​Pension funds require successful engagement of external managers | New

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Asset managers who cannot show serious results from their engagement efforts with listed companies are struggling to win business from pension funds, according to a new survey from consultancy bfinance.

According to a survey of 170 pension funds around the world, 53% of participating plans are unlikely to hire an asset manager who cannot demonstrate engagement success.

Additionally, four out of 10 funds require asset managers to show at least one example of divestment for ESG reasons.

Impact Investing

The survey also confirms the rise of impact investing as a central theme for pension funds. More than half of pension funds said they were unlikely to hire a manager who could not report on the impact of their investments, for example on the United Nations Sustainable Development Goals.

This figure is considerably higher for pension funds than for other investors (insurers, endowments and family offices) who also participated in the survey (see chart below).

“Answers to questions related to impact are particularly compelling, given that finance-focused investors have historically found it harder to engage with this topic than with more risk-focused ESG topics,” said commented Kathryn Saklatvala of bfinance.

“European investors are significantly more active than their international counterparts, but there are considerable disparities between different European countries: we note a particular change in sentiment in Italy, where only 22% of investors have been involved in the investment of impact, but 44% are considering entering the space,” she added.

European investors are also pioneers in CO reduction2 emissions. While only 10% of US investors have formal carbon reduction targets, this figure rises to 37% for UK investors and 44% for Dutch investors.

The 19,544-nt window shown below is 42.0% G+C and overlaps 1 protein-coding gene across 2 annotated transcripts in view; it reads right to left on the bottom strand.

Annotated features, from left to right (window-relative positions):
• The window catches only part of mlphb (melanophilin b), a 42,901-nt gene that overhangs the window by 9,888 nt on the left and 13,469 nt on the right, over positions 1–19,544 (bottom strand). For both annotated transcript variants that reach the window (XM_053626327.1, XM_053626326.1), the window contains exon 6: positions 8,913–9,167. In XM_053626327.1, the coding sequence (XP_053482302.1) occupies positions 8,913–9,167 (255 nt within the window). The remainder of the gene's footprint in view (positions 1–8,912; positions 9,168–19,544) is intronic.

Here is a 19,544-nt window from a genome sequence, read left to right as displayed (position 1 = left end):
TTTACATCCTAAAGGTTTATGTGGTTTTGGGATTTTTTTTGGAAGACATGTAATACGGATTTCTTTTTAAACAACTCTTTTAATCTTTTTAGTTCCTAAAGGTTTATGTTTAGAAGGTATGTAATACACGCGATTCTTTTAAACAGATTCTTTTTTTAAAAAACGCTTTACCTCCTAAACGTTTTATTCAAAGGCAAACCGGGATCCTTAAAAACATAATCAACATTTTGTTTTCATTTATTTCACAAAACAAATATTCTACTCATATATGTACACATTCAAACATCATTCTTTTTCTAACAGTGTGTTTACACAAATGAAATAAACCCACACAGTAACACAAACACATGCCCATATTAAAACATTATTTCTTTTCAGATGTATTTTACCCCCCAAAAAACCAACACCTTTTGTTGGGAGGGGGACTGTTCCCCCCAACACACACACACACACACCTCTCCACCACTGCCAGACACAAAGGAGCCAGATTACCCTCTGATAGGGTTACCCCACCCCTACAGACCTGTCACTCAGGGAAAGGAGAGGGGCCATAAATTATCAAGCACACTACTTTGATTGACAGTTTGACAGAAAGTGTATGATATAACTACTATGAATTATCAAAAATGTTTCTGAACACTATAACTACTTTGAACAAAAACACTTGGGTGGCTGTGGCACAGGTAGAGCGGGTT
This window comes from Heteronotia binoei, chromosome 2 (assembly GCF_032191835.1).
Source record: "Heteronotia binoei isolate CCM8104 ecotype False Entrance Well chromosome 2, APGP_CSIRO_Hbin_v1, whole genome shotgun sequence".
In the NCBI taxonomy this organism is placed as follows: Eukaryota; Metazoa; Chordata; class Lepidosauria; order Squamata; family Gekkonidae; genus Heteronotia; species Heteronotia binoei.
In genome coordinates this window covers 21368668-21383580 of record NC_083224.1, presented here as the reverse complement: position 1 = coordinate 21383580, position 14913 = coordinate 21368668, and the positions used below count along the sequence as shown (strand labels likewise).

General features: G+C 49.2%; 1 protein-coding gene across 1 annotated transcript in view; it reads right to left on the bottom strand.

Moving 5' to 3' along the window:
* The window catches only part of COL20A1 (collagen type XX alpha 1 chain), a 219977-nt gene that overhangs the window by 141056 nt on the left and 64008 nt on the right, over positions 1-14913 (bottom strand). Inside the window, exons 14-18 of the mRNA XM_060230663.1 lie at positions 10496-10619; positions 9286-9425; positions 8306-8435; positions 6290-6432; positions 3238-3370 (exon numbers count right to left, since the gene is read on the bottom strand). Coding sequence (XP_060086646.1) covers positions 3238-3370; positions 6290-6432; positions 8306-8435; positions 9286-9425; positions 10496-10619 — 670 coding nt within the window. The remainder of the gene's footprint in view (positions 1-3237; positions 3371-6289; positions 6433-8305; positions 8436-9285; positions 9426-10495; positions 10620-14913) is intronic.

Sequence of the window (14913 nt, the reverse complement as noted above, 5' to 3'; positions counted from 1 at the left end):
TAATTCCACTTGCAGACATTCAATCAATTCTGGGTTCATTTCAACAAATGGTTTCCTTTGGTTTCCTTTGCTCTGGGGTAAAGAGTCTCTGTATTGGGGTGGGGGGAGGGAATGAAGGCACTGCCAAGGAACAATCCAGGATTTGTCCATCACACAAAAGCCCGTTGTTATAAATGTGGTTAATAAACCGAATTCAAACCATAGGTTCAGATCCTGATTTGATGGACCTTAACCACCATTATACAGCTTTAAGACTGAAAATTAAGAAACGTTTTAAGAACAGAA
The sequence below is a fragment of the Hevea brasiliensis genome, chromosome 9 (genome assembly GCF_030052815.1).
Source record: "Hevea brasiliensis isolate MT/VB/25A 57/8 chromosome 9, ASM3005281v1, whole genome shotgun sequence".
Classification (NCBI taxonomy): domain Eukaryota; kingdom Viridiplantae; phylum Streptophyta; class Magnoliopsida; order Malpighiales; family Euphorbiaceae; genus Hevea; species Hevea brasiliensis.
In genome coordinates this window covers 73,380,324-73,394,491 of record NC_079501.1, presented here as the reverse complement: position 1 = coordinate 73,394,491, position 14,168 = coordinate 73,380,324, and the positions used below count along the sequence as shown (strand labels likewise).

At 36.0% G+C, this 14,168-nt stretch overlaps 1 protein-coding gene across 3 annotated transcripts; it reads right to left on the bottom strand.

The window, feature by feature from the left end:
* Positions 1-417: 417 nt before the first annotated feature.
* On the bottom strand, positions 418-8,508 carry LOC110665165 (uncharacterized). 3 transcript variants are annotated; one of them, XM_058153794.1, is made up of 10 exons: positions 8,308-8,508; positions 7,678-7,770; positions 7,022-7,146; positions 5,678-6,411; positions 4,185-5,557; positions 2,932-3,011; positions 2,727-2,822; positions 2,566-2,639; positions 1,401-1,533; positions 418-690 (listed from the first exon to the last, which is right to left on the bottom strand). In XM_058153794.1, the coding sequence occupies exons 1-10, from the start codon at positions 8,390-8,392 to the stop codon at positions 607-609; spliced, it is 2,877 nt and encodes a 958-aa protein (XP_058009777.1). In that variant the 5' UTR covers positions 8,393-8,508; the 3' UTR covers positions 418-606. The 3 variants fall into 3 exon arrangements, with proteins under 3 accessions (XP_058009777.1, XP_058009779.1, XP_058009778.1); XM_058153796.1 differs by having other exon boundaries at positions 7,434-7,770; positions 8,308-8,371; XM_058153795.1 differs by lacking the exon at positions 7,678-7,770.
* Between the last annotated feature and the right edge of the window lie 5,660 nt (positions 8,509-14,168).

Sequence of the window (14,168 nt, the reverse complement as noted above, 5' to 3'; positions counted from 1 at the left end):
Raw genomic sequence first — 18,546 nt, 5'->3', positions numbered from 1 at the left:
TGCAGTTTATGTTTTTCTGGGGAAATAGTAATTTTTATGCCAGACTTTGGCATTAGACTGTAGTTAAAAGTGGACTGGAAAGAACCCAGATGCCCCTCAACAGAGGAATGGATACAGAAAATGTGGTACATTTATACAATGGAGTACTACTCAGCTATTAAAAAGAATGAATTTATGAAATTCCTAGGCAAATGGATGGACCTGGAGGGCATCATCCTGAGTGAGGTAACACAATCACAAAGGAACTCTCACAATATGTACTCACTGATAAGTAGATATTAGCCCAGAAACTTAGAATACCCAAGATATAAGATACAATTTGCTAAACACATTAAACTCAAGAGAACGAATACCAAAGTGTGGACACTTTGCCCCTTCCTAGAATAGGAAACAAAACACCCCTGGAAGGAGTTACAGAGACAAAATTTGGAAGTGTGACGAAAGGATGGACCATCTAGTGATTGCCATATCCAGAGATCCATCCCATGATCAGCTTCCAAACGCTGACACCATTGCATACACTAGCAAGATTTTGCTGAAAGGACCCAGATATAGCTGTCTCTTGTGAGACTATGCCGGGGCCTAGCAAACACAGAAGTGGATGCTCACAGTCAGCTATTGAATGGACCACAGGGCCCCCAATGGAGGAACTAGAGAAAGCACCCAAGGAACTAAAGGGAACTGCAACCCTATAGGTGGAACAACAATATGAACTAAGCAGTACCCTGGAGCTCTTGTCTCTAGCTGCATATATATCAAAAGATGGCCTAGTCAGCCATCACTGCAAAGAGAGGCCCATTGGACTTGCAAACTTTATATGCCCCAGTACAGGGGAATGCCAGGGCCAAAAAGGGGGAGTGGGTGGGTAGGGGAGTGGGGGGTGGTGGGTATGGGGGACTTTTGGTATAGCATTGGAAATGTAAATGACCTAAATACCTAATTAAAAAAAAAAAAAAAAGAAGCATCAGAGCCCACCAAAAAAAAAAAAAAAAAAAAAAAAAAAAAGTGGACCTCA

Similarly, European investors are also more likely to require net zero commitment from their asset managers than investors from other parts of the world.

A whopping two-thirds of UK investors expect such a commitment, perhaps a reflection of the COP26 climate conference held in the UK, when the figure stands at just 31% on average.

Satisfied despite record losses

Despite losing hundreds of billions between them, participating pension plans are surprisingly pleased with their investment results this year. Those who are satisfied with their performance outnumber those who are dissatisfied by 56% to 44%.

The remarkably high satisfaction rate may have something to do with the funding situation of many pension schemes which has improved despite high investment losses thanks to rising interest rates, Saklatvala noted.

“Pension funds that have explicit liabilities are more likely than other asset owners to have seen a positive change in their funded position than a negative change,” she said.

Pension funds are even more satisfied with the strategies they have chosen (see chart below). This is likely due to the fact that they have increased their exposure to illiquid asset classes over the past few years, which they expect to continue to do over the next 18 months.

Unsurprisingly, pension funds are by far the most satisfied with the performance of their investments in infrastructure, private equity, private debt and unlisted real estate. Emerging market stocks and bonds are the only two categories where net satisfaction is negative.

bfinance survey of asset owners

Overall optimism about their performance and investment strategies is overshadowed by concerns about inflation, however.

As an anonymous Dutch pension fund put it: “I am very worried. Our pension obligations are in nominal terms, but retirees actually expect real income, which is far from possible with this big inflationary shock.

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